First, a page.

Tulsi ~ holy basil
The tulsi leaf has great medicinal value and is used to cure various ailments,including the common cold.
1) Kalyani - Normally poisonous snakes and mosquitos do not come close to it due to some smell that it emits. That explains why it is a must in every house. The leaves as well roots are a cure for several diseases like malaria, cold, fever. The wood of this plant is used for Mala, ie a rosary for worship of Lord Vishnu and when worn in the neck it prevents diseases of the throat.
2) Visnu Priye - Tulsi has been described as the beloved of Lord Vishnu since he is the creator and Tulsi helps the health of human beings and animals, prevents soil erosion.
3) Moksha - prada - By keeping the body healthy, it keeps the mind healthy and free of worries enabling us to concentrate on worship of the Ultimate Reality in comfort.
Tulsi, along with all other species of basil, possesses remarkable physical and spiritually healing properties, as author Stephen P. Huyler summarizes, "Aside from its religious merits, Tulsi has been praised in Indian scriptures and lore since the time of the early Vedas as a herb that cures blood and skin diseases.
Ancient treatises extol it as an antidote for poisons, a curative for kidney disease and arthritis, a preventative for mosquito and insect bites, and a purifier of polluted air. Generally prepared in medicinal teas and poultices, Tulsi's widespread contemporary use in India as an aid to internal and external organs suggests these traditions are based upon practical efficacy." One finds descriptions of basil's health benefits in any of the books on herbs and ayurveda readily available today.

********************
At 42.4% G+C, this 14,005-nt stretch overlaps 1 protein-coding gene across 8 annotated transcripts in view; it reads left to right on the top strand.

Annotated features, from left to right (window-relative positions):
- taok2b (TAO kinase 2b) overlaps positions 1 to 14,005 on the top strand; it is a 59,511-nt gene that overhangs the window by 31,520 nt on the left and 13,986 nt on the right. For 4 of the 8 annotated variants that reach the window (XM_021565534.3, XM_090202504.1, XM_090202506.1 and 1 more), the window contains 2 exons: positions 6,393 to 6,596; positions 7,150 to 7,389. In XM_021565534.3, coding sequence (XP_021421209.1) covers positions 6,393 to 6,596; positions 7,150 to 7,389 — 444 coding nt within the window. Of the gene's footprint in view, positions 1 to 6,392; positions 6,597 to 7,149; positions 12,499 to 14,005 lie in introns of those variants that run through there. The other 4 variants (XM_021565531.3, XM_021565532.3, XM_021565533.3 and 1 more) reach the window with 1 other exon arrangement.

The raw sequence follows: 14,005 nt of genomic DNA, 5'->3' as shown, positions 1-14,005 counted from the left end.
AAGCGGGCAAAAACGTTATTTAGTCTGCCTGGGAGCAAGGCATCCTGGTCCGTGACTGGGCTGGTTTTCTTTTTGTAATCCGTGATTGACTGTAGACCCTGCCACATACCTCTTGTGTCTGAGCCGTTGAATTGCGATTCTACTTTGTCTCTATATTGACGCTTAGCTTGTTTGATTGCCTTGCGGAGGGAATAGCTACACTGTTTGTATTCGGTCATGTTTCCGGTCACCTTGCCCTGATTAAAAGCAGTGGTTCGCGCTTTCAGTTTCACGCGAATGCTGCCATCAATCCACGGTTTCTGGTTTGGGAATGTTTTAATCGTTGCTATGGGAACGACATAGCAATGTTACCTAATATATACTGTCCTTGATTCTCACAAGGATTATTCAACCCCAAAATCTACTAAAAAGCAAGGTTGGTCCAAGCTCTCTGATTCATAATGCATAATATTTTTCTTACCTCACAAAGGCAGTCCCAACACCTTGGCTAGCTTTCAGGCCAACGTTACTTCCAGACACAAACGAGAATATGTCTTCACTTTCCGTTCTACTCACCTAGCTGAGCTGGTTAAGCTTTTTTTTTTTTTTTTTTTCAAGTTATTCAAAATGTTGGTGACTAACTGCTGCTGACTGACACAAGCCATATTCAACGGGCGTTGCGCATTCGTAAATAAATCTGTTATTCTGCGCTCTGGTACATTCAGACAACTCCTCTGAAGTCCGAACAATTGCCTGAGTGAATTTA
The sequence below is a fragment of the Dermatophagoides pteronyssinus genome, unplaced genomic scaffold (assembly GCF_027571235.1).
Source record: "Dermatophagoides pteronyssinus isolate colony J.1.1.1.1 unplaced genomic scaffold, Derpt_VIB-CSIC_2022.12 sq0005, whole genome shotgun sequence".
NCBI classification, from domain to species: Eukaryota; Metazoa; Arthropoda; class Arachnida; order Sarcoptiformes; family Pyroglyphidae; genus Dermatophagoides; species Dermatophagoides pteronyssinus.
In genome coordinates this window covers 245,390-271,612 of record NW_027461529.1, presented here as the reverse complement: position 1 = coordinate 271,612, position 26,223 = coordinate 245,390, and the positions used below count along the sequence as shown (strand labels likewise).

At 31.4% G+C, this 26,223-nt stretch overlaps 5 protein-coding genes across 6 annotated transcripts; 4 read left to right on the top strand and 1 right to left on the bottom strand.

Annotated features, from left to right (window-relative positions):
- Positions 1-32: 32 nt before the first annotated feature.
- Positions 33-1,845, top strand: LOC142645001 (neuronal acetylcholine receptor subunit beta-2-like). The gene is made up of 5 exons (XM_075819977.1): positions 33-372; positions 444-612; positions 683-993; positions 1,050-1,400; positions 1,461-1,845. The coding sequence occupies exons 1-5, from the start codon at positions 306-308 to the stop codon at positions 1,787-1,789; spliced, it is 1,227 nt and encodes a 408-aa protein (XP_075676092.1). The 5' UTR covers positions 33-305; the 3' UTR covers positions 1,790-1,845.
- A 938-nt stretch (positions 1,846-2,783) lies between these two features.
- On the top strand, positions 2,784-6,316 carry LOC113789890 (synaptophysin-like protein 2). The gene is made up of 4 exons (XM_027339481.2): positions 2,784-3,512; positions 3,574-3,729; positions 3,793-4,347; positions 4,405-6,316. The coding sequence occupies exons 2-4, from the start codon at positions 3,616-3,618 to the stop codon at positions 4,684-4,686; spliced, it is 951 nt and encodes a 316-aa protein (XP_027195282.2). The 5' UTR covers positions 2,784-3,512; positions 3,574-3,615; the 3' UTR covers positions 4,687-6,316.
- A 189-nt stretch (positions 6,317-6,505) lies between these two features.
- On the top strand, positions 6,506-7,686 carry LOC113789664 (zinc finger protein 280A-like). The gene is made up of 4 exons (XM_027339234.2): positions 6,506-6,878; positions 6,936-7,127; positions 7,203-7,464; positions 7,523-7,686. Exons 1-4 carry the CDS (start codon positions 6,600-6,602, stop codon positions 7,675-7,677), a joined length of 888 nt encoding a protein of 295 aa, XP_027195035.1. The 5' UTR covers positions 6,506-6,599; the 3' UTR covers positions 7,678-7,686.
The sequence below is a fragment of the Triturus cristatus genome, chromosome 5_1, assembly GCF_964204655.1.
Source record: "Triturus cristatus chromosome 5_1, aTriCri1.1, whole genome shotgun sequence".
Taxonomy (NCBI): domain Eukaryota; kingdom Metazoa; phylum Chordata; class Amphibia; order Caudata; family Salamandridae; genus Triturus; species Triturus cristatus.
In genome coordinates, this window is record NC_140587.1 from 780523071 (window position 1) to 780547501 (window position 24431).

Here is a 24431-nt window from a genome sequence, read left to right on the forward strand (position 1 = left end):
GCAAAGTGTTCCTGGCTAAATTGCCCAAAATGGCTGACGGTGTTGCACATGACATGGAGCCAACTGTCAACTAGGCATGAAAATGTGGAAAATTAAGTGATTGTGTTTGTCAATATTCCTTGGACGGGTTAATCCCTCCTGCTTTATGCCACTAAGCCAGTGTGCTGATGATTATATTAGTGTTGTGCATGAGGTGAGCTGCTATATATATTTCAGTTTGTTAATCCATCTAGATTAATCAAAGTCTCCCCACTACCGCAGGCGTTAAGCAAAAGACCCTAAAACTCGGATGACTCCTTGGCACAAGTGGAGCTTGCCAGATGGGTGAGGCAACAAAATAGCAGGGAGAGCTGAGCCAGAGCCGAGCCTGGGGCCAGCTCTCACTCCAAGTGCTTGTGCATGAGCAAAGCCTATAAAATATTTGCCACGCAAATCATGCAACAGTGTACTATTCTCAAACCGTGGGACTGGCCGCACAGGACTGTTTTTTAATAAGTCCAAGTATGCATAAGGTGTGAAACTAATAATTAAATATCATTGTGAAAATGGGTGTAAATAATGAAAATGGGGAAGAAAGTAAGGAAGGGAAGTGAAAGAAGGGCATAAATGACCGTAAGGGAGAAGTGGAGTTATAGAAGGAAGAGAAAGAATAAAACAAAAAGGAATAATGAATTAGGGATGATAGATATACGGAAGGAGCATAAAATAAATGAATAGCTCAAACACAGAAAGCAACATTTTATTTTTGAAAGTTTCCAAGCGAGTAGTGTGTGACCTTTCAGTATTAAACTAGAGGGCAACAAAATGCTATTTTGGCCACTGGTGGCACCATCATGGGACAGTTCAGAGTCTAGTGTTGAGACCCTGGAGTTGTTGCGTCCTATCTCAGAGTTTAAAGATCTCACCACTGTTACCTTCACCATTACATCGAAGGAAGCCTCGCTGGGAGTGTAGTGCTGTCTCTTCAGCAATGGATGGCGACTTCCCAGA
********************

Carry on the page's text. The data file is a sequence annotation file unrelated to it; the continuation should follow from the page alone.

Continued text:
Tulsi is also extensively used to maintain ritual purity, to purify if polluted and to ward off evil. A leaf is kept in the mouth of the dying to insure passage to heavenly realms. During an eclipse, leaves are ingested and also placed in cooked food and stored water to ward off psychic pollution. Funeral pyres often contain tulsi wood to protect the spirit of the dead--as Bhutagni, destroyer of demons. tulsi leaves and sprigs are hung in the entryways of homes to keep away troublesome spirits, and the mere presence of the Tulsi shrine is said to keep the entire home pure, peaceful and harmonious.